EXCLUSIVE:When Imagine Entertainment partners Brian Grazer and Ron Howard re-upped in their 26th year at Universal in early 2012, like all studio term producers they watched the deal get smaller. They also went from exclusive to first look and while that might have humbled less energetic founders who’d made 50 films for the same studio, Grazer and Howard took it as license to tap into new avenues of distribution and funding to be more productive than ever.

Consider that while Howard tinkers with the finished Formula One drama Rush and casts the Warner Bros adaptation of the Nathaniel Philbrick novel In The Heart Of The Sea with Chris Hemsworth, Grazer is on the Croisette, beating the drum for a Pele biopic to be directed by The Two Escobars helmer Jeff Zimbalist and his brother Michael. Grazer and production president Kim Roth called the film a close cousin to the search for genius depicted in 8 Mile, only here it’s a dirt-poor kid’s journey from being part of the Shoeless Wonders (a band of soccer wunderkinds too poor to afford shoes) to a phenom who at 17 led Brazil to the World Cup. Grazer and his partners will have the film ready by the time the world is whipped into a frenzy for World Cup action next year.

* While they’ve temporarily halted the move to turn Jack Bauer loose in a 24 feature, they’ve instead decided to bring him back in a limited series, this after selling an Arrested Development revival directly to Netflix. Grazer tells me they are absolutely moving forward with a movie version of another Imagine series, Friday Night Lights, and they will likely use crowdfunding to directly tap the rabid fan base of that drama for some of the budget. “We made a terrific feature with Pete Berg, turned it into a terrific TV series and will now make a movie from that series,” Grazer said. “I’m not sure such a thing has been done before.”

* A year after starting the Imagine Reliance Writers Lab program and enlisted nine writers to work on scripts and collectively trade ideas to help cohorts the way TV scribes do, Imagine and partner Reliance have 15 make-able scripts they are setting up. One is in production — the Philippe Falardeau-directed The Good Lie with Reese Witherspoon and a script by Margaret Nagle — and among the others is an ambitious reboot of the iconic bloodsucker Lestat from Anne Rice’s Interview With The Vampire. Scripted by Lee Patterson and godfathered creatively by Alex Kurtzman & Bob Orci, Grazer and Rice and her son Christopher, they have a script they all like, and are in talks with Universal to make The Body Thief. That is the fourth book in Rice’s series, a tale that finds Lestat bored with immortality. He switches bodies with a human for 24 hours, and after relishing the feeling of emotions, conscience and morality, he discovers his trading partner is a psycho doing awful things, and who won’t give back Lestat’s immortal body. “It seemed the best way to relaunch the franchise, because Lestat is such a larger than life vampire than the one who started the mythology,” said Imagine co-president of production Erica Huggins.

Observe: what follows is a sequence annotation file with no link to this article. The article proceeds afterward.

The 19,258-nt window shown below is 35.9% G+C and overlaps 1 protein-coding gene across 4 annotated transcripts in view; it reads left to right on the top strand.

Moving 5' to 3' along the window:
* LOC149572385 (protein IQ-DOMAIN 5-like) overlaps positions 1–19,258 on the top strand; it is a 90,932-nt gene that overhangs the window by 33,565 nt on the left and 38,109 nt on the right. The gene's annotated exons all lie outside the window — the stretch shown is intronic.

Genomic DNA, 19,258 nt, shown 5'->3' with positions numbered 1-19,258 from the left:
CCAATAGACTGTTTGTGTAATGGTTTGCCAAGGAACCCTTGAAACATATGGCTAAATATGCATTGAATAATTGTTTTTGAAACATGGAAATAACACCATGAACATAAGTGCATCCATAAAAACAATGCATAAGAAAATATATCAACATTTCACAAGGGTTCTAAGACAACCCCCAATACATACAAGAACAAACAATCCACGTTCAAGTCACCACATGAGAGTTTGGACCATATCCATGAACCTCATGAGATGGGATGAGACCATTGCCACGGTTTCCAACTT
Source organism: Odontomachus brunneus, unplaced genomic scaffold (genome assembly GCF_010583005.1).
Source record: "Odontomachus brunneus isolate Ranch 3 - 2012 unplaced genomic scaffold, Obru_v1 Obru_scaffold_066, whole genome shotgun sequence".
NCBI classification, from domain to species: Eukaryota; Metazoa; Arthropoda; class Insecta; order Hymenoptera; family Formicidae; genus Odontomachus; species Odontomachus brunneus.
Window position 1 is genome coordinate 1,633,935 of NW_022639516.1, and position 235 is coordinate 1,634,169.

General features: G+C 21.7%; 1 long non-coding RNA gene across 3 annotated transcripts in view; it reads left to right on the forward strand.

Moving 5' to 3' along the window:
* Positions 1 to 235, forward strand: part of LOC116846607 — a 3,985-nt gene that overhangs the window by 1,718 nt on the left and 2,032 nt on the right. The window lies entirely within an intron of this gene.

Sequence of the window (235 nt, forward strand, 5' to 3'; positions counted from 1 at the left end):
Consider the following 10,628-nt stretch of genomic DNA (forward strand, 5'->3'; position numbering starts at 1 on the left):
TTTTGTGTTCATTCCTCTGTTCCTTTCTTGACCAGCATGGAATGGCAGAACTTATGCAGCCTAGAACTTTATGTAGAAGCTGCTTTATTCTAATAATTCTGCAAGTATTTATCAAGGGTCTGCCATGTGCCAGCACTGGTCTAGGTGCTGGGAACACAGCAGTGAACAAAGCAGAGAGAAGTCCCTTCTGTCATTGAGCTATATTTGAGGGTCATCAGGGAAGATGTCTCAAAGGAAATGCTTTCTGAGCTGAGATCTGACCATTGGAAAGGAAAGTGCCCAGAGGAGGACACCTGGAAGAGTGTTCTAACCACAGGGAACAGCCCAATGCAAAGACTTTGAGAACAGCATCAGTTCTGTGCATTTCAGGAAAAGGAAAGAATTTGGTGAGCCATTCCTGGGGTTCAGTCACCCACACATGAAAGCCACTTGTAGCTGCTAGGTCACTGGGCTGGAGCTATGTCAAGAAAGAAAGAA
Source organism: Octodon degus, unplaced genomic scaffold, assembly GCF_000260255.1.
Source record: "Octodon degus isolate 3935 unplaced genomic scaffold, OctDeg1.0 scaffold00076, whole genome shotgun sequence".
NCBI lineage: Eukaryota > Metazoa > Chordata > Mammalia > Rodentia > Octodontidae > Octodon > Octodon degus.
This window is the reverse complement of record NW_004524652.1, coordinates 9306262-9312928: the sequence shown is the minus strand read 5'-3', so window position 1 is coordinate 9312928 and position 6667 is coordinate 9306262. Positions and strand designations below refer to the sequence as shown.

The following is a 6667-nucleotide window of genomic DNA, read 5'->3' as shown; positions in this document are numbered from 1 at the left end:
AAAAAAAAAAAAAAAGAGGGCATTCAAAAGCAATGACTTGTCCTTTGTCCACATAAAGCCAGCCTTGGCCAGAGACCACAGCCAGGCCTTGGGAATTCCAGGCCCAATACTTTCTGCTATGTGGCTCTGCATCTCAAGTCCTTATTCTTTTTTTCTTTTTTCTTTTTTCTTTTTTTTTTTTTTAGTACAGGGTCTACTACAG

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Really. . . "A year after starting the Imagine Reliance Writers Lab program and enlisted nine writers...
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Yes Avatar is such an intelligent movie. It really asks deep questions about humanity blah blah blah....
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They should do it for TV. or mini series.

* After getting rejected by two studios on an ambitious multi-platform treatment of Stephen King’s seminal novel series The Dark Tower, Grazer, Howard, Akiva Goldsman and King streamlined their original ambition to adapt nine volumes into three features and two limited-run TV series. Now, Media Rights Capital is committed to make a single movie with Russell Crowe as the gunslinger Roland Deschain, with more movies coming if the first gets results. This isn’t set in stone, as Grazer tells me that he has just been approached by a Silicon Valley investor willing to finance Dark Tower as originally constructed, Now it’s a matter of deciding what path to take.

Catalysts for all this activity are Roth, Huggins and Imagine president Michael Rosenberg, and the array of backers and formats have prompted Grazer and Howard to refer to their company as “Imagine 2.0.” Like many vets, they’ve had to remake themselves to adjust to a world where overhead deals are drying up at studios that make fewer movies. But they’ve also quickly discovered that you can get a lot more done, faster, if you become more entrepreneurial and take advantage of all the funding and distribution opportunities in an age where digital is viable, global box office is more important than ever, and where you can throw a rock on the Croisette and hit a billionaire looking to back projects. There’s no need to rely on one studio when there are so many more backers who can say yes.